The great challenge: recovering our capacity to dream

Monday April 26th, 2004, Buenos Aires.

If you visit MALBA (The Museum of Latin American Art in Buenos Aires) with a 5-year-old child, you would discover that he or she could become a fine art critic, capable of perceiving the experiences of art of the beginning of the century. The child is warned about the strangeness of what they will see, which will be different from anything they’re familiar with, such as Berni’s or De la Vega’s art. The child, who hasn’t yet received the systematic education of elementary school, will observe and say: “This is not hard at all. Here is a wheel, here a shovel, and this is a twisted rope. I really enjoy this exhibition.” 

Now, what happens to people who after turning six begin to lose the capacity to dream? André Breton, in his surrealism manifesto wonders why we neglect the world of dreams if we spend almost half of our lives sleeping. He and all those people who around 1914 got together and created the dada group first and surrealism later, understood that there is another world, which is not only in dreams, but also in daily life. They were able to “dream with open eyes,” as this exhibition is titled. 

Mister Marcel Duchamp puts a wheel over a stool in an art environment, and not in a hardware store. It is like going to a hospital and finding yourself in a movie theatre, or going to the Colón Theatre and realize that it has become a grocery store. 

Duchamp presents what we expect to find somewhere else. This is what we call de-contextualize, or remove from context, and then the spectator feels as if the stage has been shifted or switched. It is similar to a loss. Daily life continues, but there is a sort of exile in one’s own territory, because each place that used to be very meaningful is now losing its symbolic weight. This is what Duchamp does. Facing the idea of the anecdote’s semantic density, the narrative – a representation of a Christ or one of Monet’s sunsets- for example, he chooses objects that have no stories or lack aesthetic tradition. He uses manufactured objects and builds his readymades, something already produced industrially. But, where is the art in this? It resides in the selection of those objects that, despite being completely extra-artistic, have “a little something” that catches our eyes and makes us stop and observe the scratches on the snow shovel, or the comb’s perfect shine. Or maybe it’s our own need to find the aesthetic element, especially if in the front of the building there is a sign that says “Museum” or “Art gallery”. It’s impossible to set categorical definitions about this topic. Otherwise, Monsieur Duchamp would be turning in his grave showing the current interpretations of his work and the sight’s solemnity.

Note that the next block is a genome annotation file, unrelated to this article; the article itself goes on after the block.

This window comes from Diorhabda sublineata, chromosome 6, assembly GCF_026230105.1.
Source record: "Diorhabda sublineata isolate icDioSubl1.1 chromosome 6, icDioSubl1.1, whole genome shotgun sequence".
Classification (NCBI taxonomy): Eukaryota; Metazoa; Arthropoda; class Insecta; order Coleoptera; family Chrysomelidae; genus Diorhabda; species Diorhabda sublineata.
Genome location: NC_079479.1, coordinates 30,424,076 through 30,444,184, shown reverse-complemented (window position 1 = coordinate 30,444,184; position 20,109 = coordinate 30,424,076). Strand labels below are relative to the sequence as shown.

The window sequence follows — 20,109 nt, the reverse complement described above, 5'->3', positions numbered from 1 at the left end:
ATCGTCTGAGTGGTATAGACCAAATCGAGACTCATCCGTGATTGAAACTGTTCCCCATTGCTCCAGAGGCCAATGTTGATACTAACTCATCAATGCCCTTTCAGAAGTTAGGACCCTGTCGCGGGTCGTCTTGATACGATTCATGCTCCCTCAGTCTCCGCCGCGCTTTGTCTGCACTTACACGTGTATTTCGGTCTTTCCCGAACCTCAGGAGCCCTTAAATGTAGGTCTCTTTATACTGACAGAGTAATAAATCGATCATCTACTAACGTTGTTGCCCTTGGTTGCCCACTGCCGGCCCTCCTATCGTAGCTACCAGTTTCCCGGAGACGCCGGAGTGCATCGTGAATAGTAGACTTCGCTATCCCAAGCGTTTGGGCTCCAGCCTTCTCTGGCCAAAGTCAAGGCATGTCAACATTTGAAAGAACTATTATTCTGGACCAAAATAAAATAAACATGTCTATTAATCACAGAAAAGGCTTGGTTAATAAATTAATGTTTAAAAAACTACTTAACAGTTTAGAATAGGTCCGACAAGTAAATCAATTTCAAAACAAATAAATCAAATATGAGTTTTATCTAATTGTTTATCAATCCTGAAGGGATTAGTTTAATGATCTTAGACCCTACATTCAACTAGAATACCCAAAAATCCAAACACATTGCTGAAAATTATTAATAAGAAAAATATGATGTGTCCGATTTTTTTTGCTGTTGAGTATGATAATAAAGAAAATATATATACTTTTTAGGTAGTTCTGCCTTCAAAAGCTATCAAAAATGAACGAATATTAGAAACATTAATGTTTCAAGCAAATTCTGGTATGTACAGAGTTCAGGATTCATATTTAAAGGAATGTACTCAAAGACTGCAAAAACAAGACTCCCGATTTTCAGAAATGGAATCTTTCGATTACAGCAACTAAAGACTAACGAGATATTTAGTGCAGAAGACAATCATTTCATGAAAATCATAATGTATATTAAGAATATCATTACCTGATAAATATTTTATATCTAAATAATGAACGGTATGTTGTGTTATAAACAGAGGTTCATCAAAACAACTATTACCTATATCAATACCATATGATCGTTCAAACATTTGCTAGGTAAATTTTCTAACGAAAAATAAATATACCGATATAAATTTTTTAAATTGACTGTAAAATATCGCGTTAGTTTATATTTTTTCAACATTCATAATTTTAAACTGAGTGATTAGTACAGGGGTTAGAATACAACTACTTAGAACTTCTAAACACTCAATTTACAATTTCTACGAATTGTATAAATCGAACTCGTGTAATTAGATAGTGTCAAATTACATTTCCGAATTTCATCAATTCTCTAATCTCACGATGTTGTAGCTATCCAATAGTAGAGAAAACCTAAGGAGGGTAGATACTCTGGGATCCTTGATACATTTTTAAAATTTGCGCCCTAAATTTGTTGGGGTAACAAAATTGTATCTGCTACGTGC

Dada’s transgression

The first de-contextualization, inevitable in this type of exhibitions that intended to shock the bourgeois spectator, is to show them in a museum, with historiographical character, a catalogue raisonné and all the elements that define the art world dada tried to get away from. But, how to explain the transgressive spirit? The first step would be to provide context: 1913, the First World War is approaching; Freud has already written his book about the interpretation of dreams; Wittgensten tells us that language is not always a suitable tool to describe the world; and art is understood as something that demands a lot of sweat. It’s oil on canvas —these are times of a strict Art Academy— and should depict a “glorious” historic event or be the portrait of a king of a cardinal, and if it were a genre painting, it should always carry a festive tone. Art must be a happy world of wealthy and important people, and if shows poor people, they must be happy.

In this place, and with this historical and philosophical context, Duchamp & Co. decide to shake things up because a war that would be the start of one of the most violent centuries in history is closing in. At this time Monsieur Duchamp writes “The choice of these ‘readymades’ was never dictated by esthetic delectation. This choice was based on a reaction of visual indifference with at the same time a total absence of good or bad taste. I was aware at that time, for the spectator even more than for the artist, art is a habit-forming drug and I wanted to protect my ‘readymades’ against such contamination.”